That is until the day we asked Fr Christopher Rabay, a pious Cistercian priest. After a moment's pause he said that having himself never been God become man, he had no frame of reference to even begin to answer the question. After all, he continued, he didn't even understand how the saints thought himself not being a saint. Likewise, I think it is good to keep in mind that "the theological system of Isaac the Syrian is based on the direct experience of the mystical union of an ascetic with the love of God." Whatever else this might mean existentially, St Isaac offers us an insight into an experience of God and His creation that "excludes any possibility of envy of other human beings, even to those who have reached a higher spiritual state and thus have a chance of receiving a higher place in the Kingdom of heaven." For the saint, and unlike me, the spiritual life bears fruit in an "experience of unity with God as love is so full of delight in itself that it is not for the sake of any future reward that a person prays, suffers and toils in ascetical labours: in this very suffering, in this very prayer and ascetical labour, the experience of encounter with God is concealed." For St Isaac, and unlike me, the "reason for prayer, bearing afflictions and keeping the commandments is, therefore, not one's striving to leave other human beings behind and to obtain a place in the age to come that is higher than theirs." Instead, he tells us that the only "reason for all ascetical toils is the experience of the grace of God which a person acquires through them. An encounter with God, a direct mystical experience of the divine love which one receives during one's lifetime is, for Isaac, the only justification for all struggles and efforts."

I would be the first to admit that, view from the vantage of systematic theology, St Isaac's teaching leaves something to be desired. But then view from the viewpoint of systematic theology, so does poetry and the text of Scripture. But this is not to pit systematic theology against mystical prayer any more that the deficiencies of physiology, psychology, sociology, to capture what it means for me to say to my wife, "I love you" means that these disciplines are of no value. What I am saying, I think, is this, let us be wary of St Isaac's teaching, but that wariness ought not to be born out of an indifference to the delight and joy his teaching can inspire in us.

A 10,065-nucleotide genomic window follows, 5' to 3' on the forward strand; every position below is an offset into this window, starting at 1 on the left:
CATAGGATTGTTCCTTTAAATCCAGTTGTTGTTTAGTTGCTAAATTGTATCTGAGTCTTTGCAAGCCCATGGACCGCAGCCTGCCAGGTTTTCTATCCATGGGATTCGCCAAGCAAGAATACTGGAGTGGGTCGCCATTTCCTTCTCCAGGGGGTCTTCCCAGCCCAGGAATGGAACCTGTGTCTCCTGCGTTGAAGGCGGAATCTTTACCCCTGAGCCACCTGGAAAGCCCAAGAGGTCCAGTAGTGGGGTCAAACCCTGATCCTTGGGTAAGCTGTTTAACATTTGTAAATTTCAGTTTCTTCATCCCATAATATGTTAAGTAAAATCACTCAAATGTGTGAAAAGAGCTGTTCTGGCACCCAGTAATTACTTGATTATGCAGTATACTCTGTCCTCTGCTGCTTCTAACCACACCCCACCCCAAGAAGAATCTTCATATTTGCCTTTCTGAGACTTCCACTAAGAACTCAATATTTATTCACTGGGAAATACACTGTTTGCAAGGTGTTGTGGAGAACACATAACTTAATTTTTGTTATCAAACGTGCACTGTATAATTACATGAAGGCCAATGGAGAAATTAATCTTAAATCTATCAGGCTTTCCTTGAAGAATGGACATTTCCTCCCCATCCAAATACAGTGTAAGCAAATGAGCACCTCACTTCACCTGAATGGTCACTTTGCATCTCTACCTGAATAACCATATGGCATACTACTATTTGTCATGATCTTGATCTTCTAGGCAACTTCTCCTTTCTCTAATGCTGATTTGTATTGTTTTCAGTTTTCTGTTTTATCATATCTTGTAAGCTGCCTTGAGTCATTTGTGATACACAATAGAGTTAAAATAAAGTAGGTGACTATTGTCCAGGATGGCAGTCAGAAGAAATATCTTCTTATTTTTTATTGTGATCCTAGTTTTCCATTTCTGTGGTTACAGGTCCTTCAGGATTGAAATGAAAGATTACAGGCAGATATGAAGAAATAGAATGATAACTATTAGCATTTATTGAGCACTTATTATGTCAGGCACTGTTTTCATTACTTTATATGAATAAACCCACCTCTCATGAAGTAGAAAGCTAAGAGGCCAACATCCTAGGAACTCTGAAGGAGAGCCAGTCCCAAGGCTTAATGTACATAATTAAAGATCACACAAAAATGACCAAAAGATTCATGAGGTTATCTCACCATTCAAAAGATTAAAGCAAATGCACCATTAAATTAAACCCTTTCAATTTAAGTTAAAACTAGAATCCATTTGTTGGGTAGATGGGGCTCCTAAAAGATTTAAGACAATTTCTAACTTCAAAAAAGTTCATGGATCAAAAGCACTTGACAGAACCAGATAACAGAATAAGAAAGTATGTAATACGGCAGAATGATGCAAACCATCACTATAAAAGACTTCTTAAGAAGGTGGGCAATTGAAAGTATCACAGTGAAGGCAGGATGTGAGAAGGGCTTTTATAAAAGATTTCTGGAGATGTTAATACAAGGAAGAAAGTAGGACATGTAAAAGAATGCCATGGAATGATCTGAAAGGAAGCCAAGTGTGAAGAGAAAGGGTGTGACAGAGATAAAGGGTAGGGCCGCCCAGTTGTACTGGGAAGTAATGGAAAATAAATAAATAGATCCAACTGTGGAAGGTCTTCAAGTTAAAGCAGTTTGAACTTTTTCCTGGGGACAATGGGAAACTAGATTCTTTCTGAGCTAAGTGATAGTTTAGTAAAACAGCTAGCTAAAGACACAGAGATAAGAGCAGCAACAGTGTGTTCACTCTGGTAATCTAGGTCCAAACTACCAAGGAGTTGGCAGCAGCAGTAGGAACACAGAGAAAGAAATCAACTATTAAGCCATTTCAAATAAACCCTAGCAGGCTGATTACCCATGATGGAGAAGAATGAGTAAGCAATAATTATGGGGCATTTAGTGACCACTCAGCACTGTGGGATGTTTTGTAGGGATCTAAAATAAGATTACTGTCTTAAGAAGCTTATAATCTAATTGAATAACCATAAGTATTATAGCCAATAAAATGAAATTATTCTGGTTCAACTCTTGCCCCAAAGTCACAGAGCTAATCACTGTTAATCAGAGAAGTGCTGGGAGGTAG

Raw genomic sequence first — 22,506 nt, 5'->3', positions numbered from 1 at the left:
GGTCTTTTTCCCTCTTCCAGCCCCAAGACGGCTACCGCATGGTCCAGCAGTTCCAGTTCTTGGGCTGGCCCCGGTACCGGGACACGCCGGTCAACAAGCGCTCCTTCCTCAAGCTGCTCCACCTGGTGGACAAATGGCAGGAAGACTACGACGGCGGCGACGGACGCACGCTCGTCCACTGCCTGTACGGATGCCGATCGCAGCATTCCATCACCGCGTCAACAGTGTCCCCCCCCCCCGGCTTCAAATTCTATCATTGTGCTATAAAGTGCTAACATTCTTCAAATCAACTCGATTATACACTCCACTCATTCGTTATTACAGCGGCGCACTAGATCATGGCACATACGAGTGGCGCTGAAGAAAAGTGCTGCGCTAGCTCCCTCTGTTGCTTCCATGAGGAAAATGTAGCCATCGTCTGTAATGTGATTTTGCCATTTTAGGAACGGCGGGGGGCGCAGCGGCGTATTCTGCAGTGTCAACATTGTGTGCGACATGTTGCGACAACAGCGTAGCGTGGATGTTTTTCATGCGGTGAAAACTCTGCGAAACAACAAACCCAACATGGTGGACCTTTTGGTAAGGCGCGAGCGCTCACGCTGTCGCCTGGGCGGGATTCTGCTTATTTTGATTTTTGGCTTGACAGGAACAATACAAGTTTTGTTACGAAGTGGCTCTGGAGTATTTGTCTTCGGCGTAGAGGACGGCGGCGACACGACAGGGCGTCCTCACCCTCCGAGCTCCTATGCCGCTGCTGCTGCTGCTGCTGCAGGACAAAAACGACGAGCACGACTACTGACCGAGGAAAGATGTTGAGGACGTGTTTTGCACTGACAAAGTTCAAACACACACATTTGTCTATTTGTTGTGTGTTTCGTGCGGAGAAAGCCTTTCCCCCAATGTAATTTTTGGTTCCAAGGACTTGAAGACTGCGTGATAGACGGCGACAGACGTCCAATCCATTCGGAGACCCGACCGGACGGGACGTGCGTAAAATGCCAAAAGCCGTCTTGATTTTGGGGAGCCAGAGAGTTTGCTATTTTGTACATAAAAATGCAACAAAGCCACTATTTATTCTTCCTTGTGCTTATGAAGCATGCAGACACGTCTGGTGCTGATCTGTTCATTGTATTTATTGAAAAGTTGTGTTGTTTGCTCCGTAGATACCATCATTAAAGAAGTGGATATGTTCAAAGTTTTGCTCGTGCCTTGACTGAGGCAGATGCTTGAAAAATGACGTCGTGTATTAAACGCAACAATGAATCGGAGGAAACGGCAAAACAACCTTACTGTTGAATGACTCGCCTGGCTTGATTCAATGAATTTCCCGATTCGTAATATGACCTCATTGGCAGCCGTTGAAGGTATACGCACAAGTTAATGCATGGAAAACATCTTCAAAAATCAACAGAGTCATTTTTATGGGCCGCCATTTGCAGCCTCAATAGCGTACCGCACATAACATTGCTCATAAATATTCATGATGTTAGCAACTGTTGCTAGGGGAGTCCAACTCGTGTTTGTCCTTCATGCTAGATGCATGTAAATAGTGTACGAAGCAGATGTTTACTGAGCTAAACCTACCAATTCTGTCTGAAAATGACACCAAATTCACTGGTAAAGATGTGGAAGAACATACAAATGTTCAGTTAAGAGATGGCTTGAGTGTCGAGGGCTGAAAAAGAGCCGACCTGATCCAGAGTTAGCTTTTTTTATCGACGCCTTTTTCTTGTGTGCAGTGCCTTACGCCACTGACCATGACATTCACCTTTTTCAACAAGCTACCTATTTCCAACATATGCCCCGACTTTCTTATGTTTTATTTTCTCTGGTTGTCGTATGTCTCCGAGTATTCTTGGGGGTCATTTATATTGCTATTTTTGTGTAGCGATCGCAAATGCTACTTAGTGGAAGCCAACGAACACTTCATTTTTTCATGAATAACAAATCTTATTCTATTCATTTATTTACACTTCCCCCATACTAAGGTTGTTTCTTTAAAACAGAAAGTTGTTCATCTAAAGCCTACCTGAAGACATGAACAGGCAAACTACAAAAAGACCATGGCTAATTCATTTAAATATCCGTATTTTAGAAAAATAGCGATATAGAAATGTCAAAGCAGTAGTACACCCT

St Isaac writes:

Be at peace with your own soul

then heaven & earth will be at peace with you.

Enter eagerly into the treasure

house that is within you,

And you will see the things that are in heaven,

for there is but one single entry to them both.

The ladder that leads to the Kingdom

is hidden within your soul...

Dive into yourself and in your soul

and you will discover the stairs

by which to ascend.

I cannot help but wonder how much of our concern about matters pertaining to the life to come reflect our being at peace within our own souls. Nor can I shake the feeling that, for all our theological erudition, if our objection to St Isaac of Syria and our defense of Hell and of divine justice trumping divine mercy, does not likewise reflect that lack of peace. Whatever else might be the case, if you are condemned for all eternity to Hell, I can easily think myself "absolved" of any responsibility for you. And yes I know, the universalist tendency allows for a similar neglect of my neighbor and of myself. But, again as St Isaac says:

Gratefulness on the part of the recipient spurs on the giver to bestow gifts larger than before. He who embezzles petty things is also false and fraudulent concerning things of importance.

The sick one who is acquainted with his sickness is easily to be cured; and he who confesses his pain is near to health. Many are the pains of the hard heart; and when the sick one resists the physician, his torments will be augmented.

There is no sin which cannot be pardoned except that one which lacks repentance, and there is no gift which is not augmented save that which remains without acknowledgement. For the portion of the fool is small in his eyes.

In my own experience, and again I am certainly no saint, generosity of spirit, a willingness to not reject or abandon another human being, is certainly harder, but eve so much more effective.

In Christ our True God, the Physician of our souls and body, the One heals our every disease and Who forgives us our every sin,

+Fr Gregory